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You’re probably wondering, “Where have I seen this guy before?”.

It might have been on CNN. Or it could have been that spot on CNN. Or maybe it was that thing on CNN. I know! It was that video of his last appearance at Calvin College, an institution he holds in such high esteem that he named his new cat after us! In any case, there is no shortage of opportunities to see Paul Shapiro making headlines, and he’s been making them for nearly two decades. Since founding Compassion Over Killing as a high school student in 1995, Shapiro has been working relentlessly to make the world a better place for animals, most recently as the Vice President for Farm Animal Protection at The Humane Society of the United States, the world’s largest and most favorably expert-rated animal welfare non-profit organization. You’d think a person this accomplished would be inaccessible, but after ten minutes of conversation with Paul, you’ll feel like you’ve known him for years. Join us for his presentation on the progress afoot in contemporary animal advocacy and make a new, old friend in the movement!


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Meet the man who took Peter Singer to church. Well, not exactly.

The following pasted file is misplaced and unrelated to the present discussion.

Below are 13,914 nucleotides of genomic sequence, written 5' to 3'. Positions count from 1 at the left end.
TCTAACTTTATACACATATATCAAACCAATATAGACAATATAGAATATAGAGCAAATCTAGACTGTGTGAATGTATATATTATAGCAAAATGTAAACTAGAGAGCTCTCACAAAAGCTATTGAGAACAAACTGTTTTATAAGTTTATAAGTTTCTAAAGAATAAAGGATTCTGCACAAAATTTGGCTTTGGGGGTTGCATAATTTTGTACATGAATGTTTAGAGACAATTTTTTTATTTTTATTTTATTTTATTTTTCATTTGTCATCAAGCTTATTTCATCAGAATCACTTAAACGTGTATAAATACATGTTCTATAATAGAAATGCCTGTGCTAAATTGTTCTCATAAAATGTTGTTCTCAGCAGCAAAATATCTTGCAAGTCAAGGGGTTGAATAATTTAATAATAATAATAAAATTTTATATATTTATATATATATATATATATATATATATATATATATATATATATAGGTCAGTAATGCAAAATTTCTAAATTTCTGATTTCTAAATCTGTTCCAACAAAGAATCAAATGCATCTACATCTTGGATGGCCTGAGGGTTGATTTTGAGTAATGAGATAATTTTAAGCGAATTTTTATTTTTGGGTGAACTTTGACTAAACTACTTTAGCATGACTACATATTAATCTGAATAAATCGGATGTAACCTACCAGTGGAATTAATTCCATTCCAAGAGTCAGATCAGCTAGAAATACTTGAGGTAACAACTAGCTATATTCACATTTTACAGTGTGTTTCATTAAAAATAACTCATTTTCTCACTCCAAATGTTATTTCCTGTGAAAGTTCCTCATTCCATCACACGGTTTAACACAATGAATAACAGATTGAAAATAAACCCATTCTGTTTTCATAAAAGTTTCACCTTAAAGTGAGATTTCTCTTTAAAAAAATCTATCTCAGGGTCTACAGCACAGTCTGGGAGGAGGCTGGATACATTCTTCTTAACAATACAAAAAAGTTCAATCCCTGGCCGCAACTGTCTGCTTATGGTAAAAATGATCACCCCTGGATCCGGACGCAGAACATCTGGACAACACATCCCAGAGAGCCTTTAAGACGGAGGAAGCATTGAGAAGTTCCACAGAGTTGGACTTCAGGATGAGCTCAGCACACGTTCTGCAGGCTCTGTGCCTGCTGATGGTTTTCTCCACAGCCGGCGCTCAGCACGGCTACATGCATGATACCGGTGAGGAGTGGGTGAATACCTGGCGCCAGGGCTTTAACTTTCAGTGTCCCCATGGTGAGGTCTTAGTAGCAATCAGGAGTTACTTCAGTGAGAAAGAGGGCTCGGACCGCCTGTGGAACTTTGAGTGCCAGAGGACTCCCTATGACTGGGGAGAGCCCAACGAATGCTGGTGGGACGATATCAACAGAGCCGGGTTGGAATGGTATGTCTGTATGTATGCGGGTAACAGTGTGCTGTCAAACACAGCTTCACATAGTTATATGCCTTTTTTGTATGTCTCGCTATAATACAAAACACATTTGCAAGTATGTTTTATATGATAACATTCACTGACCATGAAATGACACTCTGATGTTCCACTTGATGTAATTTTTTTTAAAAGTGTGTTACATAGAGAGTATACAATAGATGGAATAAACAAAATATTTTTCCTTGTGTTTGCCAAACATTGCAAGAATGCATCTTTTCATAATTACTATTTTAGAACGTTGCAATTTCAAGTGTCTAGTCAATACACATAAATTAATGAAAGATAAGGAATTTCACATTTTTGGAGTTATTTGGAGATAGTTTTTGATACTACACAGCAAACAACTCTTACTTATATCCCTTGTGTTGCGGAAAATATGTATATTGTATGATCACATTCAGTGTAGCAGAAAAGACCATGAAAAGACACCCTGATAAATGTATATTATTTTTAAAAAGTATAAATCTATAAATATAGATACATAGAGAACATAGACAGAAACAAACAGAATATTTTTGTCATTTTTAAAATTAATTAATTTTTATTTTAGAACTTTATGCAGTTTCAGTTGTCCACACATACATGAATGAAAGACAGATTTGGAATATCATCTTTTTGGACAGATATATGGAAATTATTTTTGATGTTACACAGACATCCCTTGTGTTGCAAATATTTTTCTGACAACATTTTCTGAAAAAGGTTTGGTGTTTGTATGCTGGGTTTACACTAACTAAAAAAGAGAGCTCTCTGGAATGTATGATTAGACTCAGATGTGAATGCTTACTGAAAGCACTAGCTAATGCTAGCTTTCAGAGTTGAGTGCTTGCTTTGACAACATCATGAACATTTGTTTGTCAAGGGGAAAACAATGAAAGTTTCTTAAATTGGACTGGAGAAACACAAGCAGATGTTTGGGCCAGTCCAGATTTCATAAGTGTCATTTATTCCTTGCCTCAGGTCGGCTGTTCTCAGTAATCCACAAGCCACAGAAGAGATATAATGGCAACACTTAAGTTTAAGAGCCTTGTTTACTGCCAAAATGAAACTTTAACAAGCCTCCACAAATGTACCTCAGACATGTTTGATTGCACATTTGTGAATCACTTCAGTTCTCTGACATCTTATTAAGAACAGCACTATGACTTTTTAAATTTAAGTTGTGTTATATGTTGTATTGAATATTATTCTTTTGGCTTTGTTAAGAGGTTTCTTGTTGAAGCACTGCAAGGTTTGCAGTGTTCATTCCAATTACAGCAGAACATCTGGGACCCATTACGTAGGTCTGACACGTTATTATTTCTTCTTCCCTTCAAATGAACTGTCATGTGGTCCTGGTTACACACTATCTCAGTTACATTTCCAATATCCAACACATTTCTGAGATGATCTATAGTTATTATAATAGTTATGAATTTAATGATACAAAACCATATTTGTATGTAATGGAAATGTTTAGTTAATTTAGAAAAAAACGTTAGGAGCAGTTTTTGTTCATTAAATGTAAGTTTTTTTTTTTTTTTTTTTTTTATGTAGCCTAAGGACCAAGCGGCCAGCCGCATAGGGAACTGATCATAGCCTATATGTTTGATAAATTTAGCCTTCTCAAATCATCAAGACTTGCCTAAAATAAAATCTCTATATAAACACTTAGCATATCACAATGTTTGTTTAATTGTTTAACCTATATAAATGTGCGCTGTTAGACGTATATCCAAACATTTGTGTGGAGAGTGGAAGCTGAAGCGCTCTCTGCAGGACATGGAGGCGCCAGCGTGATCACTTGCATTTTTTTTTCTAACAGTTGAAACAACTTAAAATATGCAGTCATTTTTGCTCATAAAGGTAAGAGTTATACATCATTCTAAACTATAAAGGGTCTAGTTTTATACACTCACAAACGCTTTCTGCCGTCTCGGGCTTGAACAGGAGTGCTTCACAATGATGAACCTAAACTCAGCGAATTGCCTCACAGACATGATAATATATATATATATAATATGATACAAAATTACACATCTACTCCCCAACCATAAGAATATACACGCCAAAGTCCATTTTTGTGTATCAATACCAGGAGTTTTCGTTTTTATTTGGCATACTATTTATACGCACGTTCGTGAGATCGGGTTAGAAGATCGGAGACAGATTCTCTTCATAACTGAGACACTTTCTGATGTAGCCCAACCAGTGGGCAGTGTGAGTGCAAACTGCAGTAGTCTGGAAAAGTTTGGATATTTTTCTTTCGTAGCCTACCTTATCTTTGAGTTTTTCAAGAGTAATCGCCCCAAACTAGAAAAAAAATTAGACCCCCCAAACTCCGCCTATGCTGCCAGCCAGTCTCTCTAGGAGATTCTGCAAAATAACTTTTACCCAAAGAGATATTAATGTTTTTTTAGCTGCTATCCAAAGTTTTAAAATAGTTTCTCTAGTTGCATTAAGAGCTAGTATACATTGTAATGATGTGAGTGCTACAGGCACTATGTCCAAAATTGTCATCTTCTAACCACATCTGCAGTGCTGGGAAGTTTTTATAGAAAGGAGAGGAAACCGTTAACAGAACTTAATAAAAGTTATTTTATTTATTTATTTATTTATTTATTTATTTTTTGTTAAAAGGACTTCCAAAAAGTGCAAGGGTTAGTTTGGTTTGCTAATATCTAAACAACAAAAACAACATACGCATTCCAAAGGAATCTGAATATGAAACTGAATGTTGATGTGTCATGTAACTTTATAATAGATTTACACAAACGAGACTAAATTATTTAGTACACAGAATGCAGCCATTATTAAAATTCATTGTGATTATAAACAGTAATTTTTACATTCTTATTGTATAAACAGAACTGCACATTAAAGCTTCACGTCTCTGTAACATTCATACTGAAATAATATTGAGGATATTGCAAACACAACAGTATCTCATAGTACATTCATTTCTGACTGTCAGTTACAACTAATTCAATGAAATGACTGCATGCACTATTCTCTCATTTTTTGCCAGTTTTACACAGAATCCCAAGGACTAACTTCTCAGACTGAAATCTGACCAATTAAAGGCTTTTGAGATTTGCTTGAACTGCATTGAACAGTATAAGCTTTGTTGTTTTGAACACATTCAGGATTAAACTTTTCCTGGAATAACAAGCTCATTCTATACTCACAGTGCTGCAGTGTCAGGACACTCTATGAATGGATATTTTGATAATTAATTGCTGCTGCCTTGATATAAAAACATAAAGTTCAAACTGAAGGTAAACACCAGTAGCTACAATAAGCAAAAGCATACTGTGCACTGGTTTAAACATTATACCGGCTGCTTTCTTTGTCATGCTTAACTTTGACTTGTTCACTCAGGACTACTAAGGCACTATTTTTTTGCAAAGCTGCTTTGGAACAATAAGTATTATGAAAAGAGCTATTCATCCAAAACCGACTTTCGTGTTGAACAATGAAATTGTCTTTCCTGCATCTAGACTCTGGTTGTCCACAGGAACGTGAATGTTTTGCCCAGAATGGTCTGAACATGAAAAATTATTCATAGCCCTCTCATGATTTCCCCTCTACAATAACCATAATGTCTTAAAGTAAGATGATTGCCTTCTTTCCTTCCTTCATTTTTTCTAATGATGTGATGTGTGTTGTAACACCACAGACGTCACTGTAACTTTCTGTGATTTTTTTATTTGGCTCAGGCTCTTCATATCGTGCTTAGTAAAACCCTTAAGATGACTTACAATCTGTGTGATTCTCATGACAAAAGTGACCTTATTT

But he did write a pivotal book on Peter Singer and Christian Ethics that has prompted Singer to take religious approaches to applied ethics more seriously than ever before, making public appearances with Camosy to discuss the common ground between atheist and Christian ethics and inviting him to present on the ethics of abortion in Singer’s groundbreaking massive online open course (MOOC) on Practical Ethics at Princeton. Late in 2013, the release of Camosy’s newest book, For Love of Animals: Christian Ethics, Consistent Action, launched a media juggernaut that has landed this Catholic moral theologian from Fordham University on the pages of The New York Times (spotlighting the connection between Catholic pro-life commitments and concern for animals), The Huffington Post (suggesting that Christianity has a role to play in the mainstreaming of vegetarianism), and Andrew Sullivan’s The Dish (talking about everything from Jesus eating fish to the ethics of zoos), among many others.

As this year’s Animals and the Kingdom of God Lecturer, Camosy will address similarities between the pro-life and pro-animal movements, provoking pro-lifers, on the one hand, to consider the implications of their life ethic for their eating practices, and provoking animal advocates, on the other, to consider how their concern for vulnerable animals pertains to their moral outlook on prenatal human beings.  Come for the provocation, stay for the reception, and get your signed copy of the book that has put Christian animal ethics in the white hot media spotlight.